The Anesthetic Effectiveness of Lidocaine-Adrenaline-Tetracaine Gel on Finger Lacerations.
White, Nicholas J. MD *; Kim, Michael K. MD +; Brousseau, David C. MD, MS +; Bergholte, Jo MS +; Hennes, Halim MD, MS +
Pediatric Emergency Care.
20(12):812-815, December 2004.
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Objectives: To determine the effectiveness of lidocaine-adrenaline-tetracaine (LAT) in providing adequate anesthesia for the repair of finger lacerations and to monitor the risk of digital ischemia following application of LAT gel to finger lacerations.
Methods: A prospective case series. Children aged 5 to 18 years with a simple finger laceration-requiring repair were eligible for enrollment. The primary outcome measure was LAT success/failure. Failure was defined as any sharp sensation reported by the patient either before or during suturing. Enrolled patients had LAT gel applied to their laceration for 45 minutes, followed by an examination for signs of digital ischemia and standard laceration repair. Infiltration anesthesia (local subcutaneous injection/digital block) was provided for all LAT failures. Patients were followed up by phone within 3 to 5 days from discharge.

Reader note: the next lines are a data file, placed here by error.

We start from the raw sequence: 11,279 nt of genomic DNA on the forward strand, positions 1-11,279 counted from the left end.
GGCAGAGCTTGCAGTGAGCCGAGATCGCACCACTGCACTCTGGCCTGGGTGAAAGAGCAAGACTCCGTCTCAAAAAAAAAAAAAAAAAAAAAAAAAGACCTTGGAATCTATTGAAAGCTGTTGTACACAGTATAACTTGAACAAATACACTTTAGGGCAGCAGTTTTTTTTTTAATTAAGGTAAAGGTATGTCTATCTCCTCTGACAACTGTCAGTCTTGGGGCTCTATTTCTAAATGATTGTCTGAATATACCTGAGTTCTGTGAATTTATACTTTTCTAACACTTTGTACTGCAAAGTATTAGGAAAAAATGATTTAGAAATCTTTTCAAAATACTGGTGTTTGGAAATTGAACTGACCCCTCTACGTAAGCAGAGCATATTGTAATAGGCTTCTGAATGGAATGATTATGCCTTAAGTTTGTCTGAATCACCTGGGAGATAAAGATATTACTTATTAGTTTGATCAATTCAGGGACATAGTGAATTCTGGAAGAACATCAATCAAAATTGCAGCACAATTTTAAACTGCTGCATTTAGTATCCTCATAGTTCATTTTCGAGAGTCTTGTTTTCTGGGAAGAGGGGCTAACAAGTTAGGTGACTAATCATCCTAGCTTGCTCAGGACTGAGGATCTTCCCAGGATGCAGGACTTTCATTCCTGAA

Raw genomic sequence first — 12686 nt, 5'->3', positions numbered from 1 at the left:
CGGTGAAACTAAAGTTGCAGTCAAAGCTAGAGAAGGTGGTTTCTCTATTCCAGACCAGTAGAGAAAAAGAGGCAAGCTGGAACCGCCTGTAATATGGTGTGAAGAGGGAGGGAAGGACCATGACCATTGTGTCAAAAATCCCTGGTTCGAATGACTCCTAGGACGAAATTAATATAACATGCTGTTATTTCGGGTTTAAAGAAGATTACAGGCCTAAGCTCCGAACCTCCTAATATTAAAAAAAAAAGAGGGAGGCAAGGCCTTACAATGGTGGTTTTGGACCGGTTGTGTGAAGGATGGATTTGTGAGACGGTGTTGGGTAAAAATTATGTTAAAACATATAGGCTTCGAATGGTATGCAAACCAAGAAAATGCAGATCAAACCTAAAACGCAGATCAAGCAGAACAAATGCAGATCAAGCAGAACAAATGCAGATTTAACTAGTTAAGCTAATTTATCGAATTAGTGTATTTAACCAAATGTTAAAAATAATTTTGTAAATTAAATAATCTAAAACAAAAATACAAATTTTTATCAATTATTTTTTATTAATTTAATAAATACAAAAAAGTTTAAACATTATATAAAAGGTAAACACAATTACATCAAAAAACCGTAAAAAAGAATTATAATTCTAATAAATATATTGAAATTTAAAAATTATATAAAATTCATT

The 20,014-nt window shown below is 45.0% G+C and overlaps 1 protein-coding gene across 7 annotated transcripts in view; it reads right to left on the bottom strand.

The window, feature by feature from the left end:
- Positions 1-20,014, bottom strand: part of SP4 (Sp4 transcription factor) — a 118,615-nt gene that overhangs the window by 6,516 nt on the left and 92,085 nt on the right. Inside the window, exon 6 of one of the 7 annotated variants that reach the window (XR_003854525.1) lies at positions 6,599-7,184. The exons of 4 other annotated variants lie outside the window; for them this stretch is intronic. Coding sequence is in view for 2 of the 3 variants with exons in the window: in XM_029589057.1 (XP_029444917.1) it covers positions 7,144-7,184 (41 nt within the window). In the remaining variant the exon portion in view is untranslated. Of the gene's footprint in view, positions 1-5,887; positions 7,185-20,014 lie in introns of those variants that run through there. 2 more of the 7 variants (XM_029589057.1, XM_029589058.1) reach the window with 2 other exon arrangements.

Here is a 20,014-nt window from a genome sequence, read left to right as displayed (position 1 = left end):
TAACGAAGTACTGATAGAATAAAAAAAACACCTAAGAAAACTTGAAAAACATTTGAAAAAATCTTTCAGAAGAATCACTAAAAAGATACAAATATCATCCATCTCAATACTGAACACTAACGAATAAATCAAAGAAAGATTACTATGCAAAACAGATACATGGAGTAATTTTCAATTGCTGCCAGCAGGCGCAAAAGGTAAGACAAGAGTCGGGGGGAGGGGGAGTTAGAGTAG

Results: Sixty-seven patients were analyzed in the study. The mean age was 11.9 years. Forty-four (65.7%) of 67 patients were male and 46 (68.7%) were white. Locations of the lacerations were equally distributed on the dorsal and ventral surfaces. The overall LAT success rate was 53.7% (95% confidence interval [CI], 41.1% to 66.0%; 36/67). The success rate for dorsal surface lacerations was 68.6% (95% CI, 50.7% to 83.1%; 24/35) versus 37.5% (95% CI, 21.1% to 56.3%; 12/32) for ventral surface lacerations. The difference in success rates between dorsal and ventral surface lacerations was significant ([DELTA] 31.1% [95% CI, 8.3% to 53.8%]). There were no differences in success rates for age, sex, or race. No signs of digital ischemia were noted in any of the 67 cases (0% [95% CI, 0.0% to 5.4%]).
Conclusions: LAT gel appears to be a safe and effective means of providing anesthesia for the repair of simple finger lacerations in children. It was most effective on the dorsal surface of the finger.
(C) 2004 Lippincott Williams & Wilkins, Inc.